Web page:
Also a "presenter:" CineMagic Entertainment, which according to a press release on Airleaf's website has formed a partnership with Airleaf to "develop one or more feature film projects in 2006 and 2007." Unfortunately, since the the links on CineMagic's website go nowhere, this can't be verified. In fact, apart from the website, the Airleaf press release is the only reference to CineMagic (not to be confused with Cinemagic Entertainment of Pompton Plains, New Jersey, a home theater installer) that can be found online. Could the apparently track recordless CineMagic be the unnamed movie production company that will read winners' submissions?

Or maybe the reading will be done by the third "presenter," Lite Stone Entertainment of California. Lite Stone's website links do work, and when you click "Films" you get a nice list of "Lite Stone films currently in production and pre-production." But there's something odd about the list...something very odd indeed...every single title is also the title of a book in Airleaf's Books to Film program ("The Next Great Adventure From Airleaf Publishing!") Apart from this and a YouTube trailer for a book-to-film called "Jessie's Girl," no trace of Lite Stone or its movies can be found.

(I note with amusement the premise of "Jessie's Girl," as given on YouTube: "The illegitimate daughters of the legendary James Gang seek revenge." The author of the book must have listened to Rick Springfield one too many times, because the name of that famous James brother isn't spelled with an "i.")

The fourth and final "presenter" is Mack Bookstore. Its website link leads us to a Coming Soon page, from which we learn that Mack Bookstore is located in Harrison, Ohio. Here's what we find on Airleaf's Author Services page: "All bookselling packages include listing your book on,, and in our catalog. We will also sell your book in our retail stores in Martinsville, Indiana & Harrison, Ohio..." (my bold). Gee. Looks like Mack Bookstore is actually Airleaf Bookstore.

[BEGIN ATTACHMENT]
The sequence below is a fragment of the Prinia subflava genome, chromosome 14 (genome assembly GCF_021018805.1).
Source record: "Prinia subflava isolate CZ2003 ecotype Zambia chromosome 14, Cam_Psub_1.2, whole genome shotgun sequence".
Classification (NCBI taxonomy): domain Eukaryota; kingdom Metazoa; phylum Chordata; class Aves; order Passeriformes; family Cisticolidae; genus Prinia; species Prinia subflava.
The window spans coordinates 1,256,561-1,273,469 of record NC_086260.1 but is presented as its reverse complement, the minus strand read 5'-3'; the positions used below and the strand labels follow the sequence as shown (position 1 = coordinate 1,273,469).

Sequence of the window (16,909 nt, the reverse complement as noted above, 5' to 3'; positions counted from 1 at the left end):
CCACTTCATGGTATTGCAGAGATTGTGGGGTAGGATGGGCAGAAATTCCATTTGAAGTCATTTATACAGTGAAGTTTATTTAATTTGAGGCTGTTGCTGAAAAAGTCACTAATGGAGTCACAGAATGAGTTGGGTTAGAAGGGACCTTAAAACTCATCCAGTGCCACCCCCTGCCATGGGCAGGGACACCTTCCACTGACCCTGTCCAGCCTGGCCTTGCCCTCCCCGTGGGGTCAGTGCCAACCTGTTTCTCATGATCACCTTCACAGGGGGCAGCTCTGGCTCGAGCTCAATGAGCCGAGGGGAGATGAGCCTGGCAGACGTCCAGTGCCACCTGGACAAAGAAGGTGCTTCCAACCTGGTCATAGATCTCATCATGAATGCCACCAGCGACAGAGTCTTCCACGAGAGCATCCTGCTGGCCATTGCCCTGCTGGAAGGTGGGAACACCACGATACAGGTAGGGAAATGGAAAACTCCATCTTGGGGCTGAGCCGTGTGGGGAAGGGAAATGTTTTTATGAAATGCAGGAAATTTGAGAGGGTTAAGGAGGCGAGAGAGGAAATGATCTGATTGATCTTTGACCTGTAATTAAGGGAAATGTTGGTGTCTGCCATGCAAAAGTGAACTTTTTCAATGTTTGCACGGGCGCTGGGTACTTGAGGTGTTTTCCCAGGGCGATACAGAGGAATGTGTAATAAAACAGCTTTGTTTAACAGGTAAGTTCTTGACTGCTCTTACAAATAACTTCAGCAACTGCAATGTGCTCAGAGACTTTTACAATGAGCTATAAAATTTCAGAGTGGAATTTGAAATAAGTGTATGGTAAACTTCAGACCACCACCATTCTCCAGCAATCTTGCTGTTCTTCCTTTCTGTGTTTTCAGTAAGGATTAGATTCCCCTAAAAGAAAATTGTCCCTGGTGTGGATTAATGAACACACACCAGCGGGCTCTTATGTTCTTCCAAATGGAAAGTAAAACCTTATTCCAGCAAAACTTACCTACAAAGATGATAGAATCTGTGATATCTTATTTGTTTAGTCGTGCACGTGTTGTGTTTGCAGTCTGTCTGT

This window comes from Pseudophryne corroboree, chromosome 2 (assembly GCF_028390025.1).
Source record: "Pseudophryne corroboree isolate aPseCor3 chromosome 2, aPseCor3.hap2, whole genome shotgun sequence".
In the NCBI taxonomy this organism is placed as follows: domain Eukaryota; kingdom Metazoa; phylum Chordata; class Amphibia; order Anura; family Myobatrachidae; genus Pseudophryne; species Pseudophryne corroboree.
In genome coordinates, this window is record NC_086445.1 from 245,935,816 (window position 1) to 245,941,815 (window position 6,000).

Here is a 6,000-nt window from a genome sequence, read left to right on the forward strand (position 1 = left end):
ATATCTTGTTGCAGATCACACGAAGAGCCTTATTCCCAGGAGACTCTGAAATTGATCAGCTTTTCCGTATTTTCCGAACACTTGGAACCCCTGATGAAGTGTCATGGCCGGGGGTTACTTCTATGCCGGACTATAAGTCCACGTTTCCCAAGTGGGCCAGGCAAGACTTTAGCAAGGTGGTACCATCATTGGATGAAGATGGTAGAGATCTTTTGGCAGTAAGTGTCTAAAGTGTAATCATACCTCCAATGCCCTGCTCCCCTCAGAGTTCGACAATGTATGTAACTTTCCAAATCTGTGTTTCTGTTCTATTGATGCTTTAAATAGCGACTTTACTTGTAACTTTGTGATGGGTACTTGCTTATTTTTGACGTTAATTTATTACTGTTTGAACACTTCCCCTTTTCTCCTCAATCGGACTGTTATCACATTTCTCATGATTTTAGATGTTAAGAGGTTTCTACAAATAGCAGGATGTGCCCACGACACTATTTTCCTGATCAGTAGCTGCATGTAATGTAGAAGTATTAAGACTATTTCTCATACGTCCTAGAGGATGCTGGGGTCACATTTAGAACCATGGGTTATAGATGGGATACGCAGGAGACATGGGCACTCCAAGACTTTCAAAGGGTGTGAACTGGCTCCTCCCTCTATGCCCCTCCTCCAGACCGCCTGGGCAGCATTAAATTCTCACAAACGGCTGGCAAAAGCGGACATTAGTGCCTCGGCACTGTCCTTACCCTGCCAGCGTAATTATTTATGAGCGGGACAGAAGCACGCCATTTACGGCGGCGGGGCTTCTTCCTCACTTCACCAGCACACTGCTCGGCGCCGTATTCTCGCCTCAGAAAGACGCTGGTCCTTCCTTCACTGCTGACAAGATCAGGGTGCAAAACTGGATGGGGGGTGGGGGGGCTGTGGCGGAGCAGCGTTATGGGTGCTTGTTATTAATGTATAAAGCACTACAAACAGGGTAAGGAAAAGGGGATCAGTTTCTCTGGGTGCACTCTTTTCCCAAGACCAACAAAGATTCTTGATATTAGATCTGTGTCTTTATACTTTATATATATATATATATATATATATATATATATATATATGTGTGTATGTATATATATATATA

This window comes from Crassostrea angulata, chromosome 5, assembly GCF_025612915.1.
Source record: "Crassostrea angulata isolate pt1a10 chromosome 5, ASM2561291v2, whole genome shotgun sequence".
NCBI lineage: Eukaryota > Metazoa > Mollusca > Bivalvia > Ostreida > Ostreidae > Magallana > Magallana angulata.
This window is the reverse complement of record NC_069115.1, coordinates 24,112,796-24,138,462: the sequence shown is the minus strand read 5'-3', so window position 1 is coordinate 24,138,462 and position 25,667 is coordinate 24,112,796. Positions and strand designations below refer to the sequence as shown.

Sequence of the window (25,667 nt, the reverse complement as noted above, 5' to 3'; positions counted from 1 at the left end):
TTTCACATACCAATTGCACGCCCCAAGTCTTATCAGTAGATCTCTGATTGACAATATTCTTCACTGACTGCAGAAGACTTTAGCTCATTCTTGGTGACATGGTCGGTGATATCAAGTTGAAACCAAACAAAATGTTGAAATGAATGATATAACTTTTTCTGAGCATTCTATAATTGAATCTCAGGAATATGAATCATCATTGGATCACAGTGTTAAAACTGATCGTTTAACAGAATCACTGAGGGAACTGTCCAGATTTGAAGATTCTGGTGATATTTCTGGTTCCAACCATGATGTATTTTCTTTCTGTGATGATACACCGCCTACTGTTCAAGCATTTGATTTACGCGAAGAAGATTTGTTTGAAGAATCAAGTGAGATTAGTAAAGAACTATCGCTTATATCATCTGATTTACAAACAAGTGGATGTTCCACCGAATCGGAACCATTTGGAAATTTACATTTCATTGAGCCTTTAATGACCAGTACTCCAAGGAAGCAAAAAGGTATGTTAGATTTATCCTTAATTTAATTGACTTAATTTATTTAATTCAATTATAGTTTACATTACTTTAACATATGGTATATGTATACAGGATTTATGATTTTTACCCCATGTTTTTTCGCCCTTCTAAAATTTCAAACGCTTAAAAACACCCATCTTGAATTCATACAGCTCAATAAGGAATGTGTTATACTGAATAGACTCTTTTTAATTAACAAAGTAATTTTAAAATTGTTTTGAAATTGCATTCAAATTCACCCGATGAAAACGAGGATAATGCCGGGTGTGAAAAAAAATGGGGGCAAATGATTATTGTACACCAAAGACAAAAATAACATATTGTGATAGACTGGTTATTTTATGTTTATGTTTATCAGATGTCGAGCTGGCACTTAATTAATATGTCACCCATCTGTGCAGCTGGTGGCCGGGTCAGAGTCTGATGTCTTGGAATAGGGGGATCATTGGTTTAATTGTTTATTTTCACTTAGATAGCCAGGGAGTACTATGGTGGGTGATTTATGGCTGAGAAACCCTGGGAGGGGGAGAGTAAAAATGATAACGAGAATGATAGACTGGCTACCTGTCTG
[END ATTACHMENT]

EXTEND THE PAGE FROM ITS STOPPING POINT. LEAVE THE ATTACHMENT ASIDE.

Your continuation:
So let's sum up. The American Author Contest is sponsored by: Airleaf. An Airleaf bookstore. A movie company whose only sign of existence, beyond an empty website, is an Airleaf press release. Another movie company whose only properties are Airleaf titles, and which does not appear to have ever actually produced a film.

Kinda puts those prizes in perspective, doesn't it?

For a thousand bucks and a plaque, this one ain't worth it.

August 5, 2007

Victoria Strauss -- Writers and Money

In addition to queries about agents, editors, and publishers, Writer Beware often receives questions about publishing in general. I got an email the other day from an aspiring novelist who wanted to know how to achieve literary success--specifically, how to make money:

My problem is that I need to survive off my writing. I've mutilated my brain too much already. I couldn't function in any other capacity without severe withdrawal symptoms. Quality is the most important thing, but I still need to make a living. I'm not worried about publishing odds as much as----I hate this word----money.

I told this writer the truth: writing is not a big-money business. Sure, there are the Stephen Kings and the Charles Fraziers; there are the Nora Robertses who are so prolific that they'd make excellent money even if they didn't command huge advances; there are the brand-new writers whose books have been targeted for blockbuster-dom and who get half a million bucks right off the bat. But these folks are in the minority. For most of us, it's not like that, or even close.